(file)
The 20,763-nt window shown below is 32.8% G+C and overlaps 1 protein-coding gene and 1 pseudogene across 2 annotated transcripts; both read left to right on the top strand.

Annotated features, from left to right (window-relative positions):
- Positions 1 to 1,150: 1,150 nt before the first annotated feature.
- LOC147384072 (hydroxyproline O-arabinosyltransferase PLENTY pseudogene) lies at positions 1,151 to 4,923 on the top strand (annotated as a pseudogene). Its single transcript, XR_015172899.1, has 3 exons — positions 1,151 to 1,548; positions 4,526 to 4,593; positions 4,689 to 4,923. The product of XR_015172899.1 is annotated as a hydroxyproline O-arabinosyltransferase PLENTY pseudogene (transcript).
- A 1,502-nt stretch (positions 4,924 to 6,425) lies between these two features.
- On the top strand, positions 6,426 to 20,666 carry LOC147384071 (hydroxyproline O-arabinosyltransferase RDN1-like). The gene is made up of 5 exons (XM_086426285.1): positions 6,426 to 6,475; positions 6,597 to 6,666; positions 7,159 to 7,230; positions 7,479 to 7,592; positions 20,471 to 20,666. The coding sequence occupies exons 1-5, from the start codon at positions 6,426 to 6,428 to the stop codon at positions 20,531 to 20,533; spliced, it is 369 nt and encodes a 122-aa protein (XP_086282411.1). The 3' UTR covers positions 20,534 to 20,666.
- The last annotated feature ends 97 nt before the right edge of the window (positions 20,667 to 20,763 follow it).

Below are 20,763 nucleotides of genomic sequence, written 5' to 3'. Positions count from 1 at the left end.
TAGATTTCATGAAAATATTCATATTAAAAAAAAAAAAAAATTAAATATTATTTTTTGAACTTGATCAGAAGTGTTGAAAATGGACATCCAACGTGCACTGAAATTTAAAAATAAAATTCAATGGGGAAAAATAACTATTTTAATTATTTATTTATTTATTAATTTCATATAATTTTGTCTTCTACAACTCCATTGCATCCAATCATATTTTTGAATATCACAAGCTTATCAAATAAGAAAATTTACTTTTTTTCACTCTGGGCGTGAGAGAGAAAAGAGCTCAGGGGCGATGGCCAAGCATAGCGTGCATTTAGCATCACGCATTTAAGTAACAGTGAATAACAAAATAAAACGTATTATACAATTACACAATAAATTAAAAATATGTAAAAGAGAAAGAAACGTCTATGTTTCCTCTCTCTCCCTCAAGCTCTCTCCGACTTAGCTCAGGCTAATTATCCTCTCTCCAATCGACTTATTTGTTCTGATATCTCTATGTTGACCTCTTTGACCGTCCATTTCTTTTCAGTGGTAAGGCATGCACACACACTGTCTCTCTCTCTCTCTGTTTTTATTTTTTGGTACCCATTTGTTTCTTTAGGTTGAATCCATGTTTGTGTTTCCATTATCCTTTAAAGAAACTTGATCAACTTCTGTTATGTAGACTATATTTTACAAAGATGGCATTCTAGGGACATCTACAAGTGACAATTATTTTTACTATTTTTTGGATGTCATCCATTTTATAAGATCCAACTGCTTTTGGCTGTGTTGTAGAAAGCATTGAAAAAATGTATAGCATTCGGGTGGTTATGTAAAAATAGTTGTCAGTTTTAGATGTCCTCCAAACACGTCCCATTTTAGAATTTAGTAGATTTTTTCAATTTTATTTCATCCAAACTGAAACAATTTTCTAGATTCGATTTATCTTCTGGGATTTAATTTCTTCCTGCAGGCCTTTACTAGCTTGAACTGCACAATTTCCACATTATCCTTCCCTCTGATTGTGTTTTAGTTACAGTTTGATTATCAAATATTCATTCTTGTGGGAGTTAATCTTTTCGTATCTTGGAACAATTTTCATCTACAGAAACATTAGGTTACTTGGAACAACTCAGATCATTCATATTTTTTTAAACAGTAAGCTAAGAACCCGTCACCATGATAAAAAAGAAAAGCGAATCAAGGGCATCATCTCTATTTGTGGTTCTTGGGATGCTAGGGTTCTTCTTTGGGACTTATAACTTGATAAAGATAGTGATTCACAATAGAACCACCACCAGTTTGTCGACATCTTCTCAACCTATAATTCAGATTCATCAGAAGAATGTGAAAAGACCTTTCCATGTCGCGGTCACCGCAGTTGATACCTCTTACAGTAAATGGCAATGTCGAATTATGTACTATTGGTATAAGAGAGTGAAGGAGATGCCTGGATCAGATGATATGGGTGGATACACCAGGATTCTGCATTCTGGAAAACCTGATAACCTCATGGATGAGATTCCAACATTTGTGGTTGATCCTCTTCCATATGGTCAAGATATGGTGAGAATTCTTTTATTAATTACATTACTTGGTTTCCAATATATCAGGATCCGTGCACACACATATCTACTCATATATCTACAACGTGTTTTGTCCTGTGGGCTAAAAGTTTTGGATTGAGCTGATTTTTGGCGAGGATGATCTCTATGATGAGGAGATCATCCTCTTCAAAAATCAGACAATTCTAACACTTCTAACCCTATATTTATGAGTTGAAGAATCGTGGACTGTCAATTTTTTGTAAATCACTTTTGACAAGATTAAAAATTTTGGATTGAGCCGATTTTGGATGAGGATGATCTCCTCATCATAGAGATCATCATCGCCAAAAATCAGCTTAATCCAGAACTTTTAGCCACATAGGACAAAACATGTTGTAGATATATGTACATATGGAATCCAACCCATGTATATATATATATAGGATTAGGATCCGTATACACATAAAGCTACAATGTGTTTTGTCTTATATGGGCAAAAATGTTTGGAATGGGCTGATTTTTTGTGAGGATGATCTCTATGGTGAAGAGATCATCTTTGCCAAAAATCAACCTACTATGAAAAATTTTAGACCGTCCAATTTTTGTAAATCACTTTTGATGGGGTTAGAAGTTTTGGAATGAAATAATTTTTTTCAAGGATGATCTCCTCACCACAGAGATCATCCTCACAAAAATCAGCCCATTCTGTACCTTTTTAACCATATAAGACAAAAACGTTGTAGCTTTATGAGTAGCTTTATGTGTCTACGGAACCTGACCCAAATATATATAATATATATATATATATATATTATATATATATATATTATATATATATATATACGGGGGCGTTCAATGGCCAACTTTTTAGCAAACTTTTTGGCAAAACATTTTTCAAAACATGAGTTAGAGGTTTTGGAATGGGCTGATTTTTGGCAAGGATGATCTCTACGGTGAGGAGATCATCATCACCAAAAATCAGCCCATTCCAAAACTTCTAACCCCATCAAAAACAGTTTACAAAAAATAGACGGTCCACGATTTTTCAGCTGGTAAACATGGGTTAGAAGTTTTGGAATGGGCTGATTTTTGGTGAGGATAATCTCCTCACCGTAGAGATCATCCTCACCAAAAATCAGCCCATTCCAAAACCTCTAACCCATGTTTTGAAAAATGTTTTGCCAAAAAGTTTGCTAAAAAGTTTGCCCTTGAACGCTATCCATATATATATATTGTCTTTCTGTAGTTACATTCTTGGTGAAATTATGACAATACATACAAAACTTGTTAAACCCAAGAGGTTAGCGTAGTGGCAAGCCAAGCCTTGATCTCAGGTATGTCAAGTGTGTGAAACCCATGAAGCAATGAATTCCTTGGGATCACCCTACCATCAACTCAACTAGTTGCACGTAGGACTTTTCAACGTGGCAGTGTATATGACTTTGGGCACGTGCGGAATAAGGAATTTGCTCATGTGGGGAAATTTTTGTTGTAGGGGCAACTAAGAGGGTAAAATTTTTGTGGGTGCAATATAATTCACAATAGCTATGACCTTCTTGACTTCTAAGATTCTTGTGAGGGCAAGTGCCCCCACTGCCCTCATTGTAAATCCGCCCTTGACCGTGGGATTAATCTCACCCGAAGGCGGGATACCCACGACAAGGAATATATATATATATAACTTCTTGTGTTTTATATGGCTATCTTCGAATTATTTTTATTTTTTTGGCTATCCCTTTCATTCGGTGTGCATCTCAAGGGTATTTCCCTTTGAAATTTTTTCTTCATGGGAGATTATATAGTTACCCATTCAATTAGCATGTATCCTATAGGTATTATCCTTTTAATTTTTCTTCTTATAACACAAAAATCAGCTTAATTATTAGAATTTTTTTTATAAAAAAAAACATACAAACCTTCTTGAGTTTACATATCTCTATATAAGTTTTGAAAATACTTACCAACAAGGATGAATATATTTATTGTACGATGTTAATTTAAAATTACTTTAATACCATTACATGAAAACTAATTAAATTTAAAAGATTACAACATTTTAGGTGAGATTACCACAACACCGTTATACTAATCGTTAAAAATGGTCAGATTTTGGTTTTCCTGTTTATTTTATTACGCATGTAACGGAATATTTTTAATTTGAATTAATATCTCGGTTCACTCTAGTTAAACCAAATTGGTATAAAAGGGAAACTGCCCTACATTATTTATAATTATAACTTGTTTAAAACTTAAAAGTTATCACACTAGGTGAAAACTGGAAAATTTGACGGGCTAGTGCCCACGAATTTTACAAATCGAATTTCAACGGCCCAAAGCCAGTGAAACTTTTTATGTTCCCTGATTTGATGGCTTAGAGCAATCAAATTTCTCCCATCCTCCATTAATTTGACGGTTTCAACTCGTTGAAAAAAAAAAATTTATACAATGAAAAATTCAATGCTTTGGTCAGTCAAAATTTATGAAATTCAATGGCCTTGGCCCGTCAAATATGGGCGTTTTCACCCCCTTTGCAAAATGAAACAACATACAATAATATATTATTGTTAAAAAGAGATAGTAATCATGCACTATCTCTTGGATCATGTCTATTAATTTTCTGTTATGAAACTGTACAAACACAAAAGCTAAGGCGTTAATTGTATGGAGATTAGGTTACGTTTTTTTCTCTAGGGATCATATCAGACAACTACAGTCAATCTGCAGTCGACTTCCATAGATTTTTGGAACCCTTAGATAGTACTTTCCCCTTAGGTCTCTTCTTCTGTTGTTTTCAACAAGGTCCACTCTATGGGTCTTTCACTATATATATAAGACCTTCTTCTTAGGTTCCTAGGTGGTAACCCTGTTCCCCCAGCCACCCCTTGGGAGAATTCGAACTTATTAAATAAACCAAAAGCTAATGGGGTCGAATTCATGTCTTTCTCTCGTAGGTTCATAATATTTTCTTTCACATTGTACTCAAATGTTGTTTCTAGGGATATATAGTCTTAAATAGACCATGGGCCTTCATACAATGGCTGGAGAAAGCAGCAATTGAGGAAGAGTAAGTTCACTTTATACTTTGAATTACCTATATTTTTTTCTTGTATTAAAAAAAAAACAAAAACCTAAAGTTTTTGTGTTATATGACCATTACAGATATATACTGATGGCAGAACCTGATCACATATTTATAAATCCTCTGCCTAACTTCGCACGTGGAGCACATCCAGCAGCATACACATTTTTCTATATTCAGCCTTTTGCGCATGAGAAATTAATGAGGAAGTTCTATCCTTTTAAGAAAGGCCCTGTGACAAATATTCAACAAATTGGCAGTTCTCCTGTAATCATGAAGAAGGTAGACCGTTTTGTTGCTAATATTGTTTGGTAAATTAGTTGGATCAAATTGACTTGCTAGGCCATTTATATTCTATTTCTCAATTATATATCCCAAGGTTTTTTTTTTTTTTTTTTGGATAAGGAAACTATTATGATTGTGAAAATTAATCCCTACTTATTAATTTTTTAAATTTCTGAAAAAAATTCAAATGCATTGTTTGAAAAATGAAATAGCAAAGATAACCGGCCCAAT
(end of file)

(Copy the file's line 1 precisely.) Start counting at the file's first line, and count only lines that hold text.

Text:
The 20,763-nt window shown below is 32.8% G+C and overlaps 1 protein-coding gene and 1 pseudogene across 2 annotated transcripts; both read left to right on the top strand.